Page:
• Cloth thumb or finger covers or gloves: Less expensive are several brands of gloves and cloth finger covers such as the ThumbBuster. Mitten Sleeves are a brand of half-shirt that has long sleeves with mittens attached. These products allow kids to be more active with their hands. Most are easily removed, which is why they seem to be less effective. A safety pin over the velcro closure can make them harder to get off. But if you’re going this far, why not just use socks or regular kids’ stretch gloves safety pinned to shirt sleeves?
  • Ace bandage to the elbow: An ace bandage wrapped at the elbow can make it less comfortable for a child to bend the elbow enough to get fingers in the mouth. Twisting the ace wrap a few times in the crook of the elbow helps bunch up the fabric there. This makes it even less comfortable to bend. The ace wrap keeps hands unobstructed and is less annoying than gloves or hand covers. We successfully used an ace wrap together with bad-tasting nail polish. The ace wrap helped remind our daughter not to get the yucky nail polish in her mouth. Without the ace wrap, she had too many nail polish crying episodes. Without the nail polish, though, the ace wrap just wasn’t enough. Ace wraps are very affordable, about $3-$6 each, and can be worn under clothing. It does take a few tries to learn how to wrap the elbow just right. Also, kids can get them off easily. It may help to safety pin the ace bandage to make it harder to remove.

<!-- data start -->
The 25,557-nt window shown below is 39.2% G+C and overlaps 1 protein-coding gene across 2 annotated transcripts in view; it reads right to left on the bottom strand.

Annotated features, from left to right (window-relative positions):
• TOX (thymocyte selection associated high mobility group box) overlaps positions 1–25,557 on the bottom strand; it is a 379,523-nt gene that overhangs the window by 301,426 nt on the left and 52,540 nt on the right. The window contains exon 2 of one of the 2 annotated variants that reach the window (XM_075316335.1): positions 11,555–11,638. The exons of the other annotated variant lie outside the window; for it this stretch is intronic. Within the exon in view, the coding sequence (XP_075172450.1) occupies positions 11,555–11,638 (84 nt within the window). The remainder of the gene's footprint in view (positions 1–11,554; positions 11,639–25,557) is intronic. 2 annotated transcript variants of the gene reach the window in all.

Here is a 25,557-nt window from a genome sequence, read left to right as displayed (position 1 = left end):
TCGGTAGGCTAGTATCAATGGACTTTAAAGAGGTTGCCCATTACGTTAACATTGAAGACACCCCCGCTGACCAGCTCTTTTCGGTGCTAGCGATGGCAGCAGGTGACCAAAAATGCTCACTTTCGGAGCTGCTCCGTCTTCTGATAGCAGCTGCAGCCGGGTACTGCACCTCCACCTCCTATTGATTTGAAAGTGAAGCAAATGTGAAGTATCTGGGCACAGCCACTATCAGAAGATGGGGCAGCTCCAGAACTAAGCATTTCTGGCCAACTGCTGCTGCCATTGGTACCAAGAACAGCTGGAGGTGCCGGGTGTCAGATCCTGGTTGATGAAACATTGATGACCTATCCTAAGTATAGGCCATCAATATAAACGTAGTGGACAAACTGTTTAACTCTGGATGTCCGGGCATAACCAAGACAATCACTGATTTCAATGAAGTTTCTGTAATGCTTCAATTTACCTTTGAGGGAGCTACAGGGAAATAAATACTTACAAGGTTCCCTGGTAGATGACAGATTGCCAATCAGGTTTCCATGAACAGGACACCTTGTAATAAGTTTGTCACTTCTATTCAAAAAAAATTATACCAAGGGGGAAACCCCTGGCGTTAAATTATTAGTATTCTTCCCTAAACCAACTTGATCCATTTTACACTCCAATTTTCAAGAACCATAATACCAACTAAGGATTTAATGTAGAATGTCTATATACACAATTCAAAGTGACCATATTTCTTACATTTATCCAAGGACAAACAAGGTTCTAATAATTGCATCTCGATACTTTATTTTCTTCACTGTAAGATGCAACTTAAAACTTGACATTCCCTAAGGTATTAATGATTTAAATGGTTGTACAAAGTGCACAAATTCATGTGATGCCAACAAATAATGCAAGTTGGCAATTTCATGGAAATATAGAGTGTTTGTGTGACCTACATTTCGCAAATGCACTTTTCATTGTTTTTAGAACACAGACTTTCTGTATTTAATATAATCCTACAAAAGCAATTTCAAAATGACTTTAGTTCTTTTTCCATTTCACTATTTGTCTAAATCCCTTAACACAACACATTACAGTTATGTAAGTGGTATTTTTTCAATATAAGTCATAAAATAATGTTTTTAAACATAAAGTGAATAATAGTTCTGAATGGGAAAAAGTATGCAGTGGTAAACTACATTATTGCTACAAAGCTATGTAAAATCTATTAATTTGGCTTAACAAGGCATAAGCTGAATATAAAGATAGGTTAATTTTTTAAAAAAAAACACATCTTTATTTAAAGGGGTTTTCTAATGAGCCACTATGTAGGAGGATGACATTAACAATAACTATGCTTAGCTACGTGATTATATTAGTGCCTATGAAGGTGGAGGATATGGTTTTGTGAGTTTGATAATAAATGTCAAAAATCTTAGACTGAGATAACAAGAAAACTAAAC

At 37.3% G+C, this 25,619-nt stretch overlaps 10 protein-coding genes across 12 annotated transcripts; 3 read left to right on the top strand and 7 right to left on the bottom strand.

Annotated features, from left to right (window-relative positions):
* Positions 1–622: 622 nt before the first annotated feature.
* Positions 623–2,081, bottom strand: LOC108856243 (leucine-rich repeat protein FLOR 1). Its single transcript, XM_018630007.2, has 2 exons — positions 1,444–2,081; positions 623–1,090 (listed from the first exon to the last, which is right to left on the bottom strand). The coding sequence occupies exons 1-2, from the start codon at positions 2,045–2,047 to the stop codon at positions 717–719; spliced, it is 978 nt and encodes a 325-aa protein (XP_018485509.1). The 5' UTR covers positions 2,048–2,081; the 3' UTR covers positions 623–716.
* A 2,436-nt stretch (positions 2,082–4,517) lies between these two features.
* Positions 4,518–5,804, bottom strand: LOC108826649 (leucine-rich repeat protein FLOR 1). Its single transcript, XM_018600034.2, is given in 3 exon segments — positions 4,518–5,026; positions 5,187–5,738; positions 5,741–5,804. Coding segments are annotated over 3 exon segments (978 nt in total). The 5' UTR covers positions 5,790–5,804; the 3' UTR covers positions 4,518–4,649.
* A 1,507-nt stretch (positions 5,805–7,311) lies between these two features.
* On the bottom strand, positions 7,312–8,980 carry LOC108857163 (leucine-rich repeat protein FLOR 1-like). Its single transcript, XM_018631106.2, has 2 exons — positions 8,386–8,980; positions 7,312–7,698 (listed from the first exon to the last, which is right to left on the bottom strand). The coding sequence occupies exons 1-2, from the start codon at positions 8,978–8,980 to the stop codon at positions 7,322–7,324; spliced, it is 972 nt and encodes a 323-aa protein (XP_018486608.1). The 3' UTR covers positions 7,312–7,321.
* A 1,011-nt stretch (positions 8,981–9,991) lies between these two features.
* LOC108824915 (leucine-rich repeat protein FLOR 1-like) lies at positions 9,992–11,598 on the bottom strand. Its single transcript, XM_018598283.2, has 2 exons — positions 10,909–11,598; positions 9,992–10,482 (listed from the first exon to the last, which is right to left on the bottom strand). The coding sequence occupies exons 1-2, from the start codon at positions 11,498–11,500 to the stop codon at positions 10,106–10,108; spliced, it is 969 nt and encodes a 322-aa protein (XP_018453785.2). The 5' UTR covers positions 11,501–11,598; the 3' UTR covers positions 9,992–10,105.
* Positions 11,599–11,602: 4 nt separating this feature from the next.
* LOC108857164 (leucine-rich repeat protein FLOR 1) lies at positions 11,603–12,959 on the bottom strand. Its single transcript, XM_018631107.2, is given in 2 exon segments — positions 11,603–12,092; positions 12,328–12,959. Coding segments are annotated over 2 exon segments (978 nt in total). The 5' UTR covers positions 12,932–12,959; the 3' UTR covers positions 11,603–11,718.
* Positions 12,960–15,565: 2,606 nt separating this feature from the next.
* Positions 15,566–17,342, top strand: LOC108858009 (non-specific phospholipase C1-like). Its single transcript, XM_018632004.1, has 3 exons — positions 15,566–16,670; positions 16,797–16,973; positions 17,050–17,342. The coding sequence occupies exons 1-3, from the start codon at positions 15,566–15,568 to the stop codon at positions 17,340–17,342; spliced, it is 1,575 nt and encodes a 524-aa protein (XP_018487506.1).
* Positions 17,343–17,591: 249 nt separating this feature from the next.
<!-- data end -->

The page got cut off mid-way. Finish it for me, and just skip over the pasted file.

• Nipit Hand Stopper: This device is basically an improvement on the ace bandage. It prevents the elbow from bending enough to get the fingers or thumb in the mouth. It is easier to put on and harder to get off than an ace wrap.  Many people find good success with this device alone and don’t need any other techniques. But kids are less functional with the Nipit. They can’t feed themselves, for example. It is also pricey at about $30, available online.  

If you’re stuck and things aren’t working…

Try to figure out if your child has anxiety that hasn’t been addressed. Continue using praise and positive reinforcement all day. Offer praise even if your child’s success is only due to a device such as the Nipit or Dr. Thumb. Get all childcare providers on the same page about the plan, and be persistent.

Resources:

mayoclinic.org

healthofchildren.com

childrensmd.org